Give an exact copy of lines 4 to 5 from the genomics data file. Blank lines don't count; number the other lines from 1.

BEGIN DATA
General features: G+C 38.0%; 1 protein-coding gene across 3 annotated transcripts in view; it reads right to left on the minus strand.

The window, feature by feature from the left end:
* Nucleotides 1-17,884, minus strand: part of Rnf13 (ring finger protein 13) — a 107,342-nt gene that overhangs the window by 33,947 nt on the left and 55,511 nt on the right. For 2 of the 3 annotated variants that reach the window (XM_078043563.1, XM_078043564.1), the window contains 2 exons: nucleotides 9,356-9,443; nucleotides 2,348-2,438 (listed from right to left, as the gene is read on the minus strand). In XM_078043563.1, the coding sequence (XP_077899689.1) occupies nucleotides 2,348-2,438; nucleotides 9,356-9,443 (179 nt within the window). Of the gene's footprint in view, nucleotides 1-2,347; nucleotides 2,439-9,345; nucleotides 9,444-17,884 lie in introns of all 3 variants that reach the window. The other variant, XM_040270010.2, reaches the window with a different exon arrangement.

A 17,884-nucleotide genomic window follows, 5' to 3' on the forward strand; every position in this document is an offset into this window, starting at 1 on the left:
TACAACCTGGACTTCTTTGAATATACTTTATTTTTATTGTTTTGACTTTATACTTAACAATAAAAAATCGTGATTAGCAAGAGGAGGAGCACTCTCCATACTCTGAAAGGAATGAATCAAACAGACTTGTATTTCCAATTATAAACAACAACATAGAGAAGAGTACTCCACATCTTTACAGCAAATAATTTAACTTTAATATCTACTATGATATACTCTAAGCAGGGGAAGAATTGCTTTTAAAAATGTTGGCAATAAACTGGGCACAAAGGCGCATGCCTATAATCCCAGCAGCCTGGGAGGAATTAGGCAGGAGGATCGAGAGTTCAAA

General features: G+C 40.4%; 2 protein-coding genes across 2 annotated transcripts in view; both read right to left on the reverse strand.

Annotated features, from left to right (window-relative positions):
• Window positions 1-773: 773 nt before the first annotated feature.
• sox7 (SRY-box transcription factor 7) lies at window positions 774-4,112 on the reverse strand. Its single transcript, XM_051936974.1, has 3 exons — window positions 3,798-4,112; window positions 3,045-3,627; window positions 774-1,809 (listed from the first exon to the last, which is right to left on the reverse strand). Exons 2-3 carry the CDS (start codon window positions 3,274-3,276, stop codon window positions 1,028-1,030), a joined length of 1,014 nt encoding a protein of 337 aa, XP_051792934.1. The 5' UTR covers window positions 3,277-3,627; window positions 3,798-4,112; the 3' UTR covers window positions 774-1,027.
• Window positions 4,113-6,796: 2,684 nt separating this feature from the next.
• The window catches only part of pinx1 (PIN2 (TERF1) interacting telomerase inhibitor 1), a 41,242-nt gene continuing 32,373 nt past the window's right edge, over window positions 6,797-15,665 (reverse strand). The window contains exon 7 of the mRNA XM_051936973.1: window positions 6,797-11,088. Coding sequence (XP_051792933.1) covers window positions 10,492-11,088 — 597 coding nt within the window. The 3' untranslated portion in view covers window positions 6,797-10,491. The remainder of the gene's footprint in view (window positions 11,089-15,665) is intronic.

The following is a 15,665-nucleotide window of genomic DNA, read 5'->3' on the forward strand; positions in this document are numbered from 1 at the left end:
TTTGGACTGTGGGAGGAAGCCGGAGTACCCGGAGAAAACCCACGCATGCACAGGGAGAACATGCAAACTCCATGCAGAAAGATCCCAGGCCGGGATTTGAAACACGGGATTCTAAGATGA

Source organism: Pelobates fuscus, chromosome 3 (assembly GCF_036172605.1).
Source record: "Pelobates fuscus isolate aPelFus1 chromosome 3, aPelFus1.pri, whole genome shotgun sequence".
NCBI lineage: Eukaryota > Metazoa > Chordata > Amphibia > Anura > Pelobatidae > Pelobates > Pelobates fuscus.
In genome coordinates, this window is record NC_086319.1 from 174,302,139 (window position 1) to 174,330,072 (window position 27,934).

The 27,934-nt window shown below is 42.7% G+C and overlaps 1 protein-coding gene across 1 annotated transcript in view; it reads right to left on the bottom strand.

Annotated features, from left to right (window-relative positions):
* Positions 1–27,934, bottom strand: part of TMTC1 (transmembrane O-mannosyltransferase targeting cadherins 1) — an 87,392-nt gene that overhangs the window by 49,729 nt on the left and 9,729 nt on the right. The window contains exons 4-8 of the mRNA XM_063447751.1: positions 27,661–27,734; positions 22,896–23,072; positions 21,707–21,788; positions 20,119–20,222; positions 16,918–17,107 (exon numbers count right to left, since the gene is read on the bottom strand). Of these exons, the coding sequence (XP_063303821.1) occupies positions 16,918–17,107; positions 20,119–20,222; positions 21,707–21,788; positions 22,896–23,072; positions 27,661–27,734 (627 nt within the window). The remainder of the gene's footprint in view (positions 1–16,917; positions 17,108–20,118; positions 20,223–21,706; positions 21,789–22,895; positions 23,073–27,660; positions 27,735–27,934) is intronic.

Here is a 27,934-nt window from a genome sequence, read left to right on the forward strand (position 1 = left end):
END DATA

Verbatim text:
A 17,884-nucleotide genomic window follows, 5' to 3' on the forward strand; every position in this document is an offset into this window, starting at 1 on the left:
TACAACCTGGACTTCTTTGAATATACTTTATTTTTATTGTTTTGACTTTATACTTAACAATAAAAAATCGTGATTAGCAAGAGGAGGAGCACTCTCCATACTCTGAAAGGAATGAATCAAACAGACTTGTATTTCCAATTATAAACAACAACATAGAGAAGAGTACTCCACATCTTTACAGCAAATAATTTAACTTTAATATCTACTATGATATACTCTAAGCAGGGGAAGAATTGCTTTTAAAAATGTTGGCAATAAACTGGGCACAAAGGCGCATGCCTATAATCCCAGCAGCCTGGGAGGAATTAGGCAGGAGGATCGAGAGTTCAAA